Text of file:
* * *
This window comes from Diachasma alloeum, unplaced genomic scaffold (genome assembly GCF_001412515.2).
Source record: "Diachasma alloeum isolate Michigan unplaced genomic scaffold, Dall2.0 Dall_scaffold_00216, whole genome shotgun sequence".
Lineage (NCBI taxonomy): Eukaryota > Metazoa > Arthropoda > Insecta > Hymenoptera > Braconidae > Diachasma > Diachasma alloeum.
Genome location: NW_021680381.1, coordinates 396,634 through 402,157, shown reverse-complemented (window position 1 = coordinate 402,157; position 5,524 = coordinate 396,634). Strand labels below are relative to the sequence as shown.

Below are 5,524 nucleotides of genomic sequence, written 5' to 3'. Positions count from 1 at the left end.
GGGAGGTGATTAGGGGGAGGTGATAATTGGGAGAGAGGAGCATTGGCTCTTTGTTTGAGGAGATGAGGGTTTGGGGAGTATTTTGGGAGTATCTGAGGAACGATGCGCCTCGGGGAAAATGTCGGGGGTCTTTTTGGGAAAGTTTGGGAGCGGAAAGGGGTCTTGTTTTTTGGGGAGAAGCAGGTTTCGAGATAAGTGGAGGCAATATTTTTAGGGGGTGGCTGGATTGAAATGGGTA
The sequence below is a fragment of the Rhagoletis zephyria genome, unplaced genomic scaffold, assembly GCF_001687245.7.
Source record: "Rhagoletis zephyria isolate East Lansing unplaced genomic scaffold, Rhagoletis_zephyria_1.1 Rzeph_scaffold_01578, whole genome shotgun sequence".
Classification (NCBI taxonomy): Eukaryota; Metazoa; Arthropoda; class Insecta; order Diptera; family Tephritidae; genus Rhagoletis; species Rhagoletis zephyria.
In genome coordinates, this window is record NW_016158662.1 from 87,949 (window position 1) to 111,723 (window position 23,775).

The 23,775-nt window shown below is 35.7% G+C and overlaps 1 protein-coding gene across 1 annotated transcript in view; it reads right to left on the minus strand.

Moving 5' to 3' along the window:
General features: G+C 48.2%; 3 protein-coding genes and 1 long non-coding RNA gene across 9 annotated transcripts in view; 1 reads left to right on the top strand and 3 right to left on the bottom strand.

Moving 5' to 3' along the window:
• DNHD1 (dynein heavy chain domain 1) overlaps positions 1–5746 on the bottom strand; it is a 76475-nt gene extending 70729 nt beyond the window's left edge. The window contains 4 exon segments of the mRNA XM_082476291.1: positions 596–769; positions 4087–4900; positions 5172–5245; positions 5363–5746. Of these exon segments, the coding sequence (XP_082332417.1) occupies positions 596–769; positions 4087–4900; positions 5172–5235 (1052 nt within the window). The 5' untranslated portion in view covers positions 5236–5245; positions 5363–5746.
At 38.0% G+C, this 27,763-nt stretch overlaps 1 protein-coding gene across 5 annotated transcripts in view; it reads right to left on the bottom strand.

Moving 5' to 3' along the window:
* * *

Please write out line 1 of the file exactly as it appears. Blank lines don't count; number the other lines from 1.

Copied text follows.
This window comes from Diachasma alloeum, unplaced genomic scaffold (genome assembly GCF_001412515.2).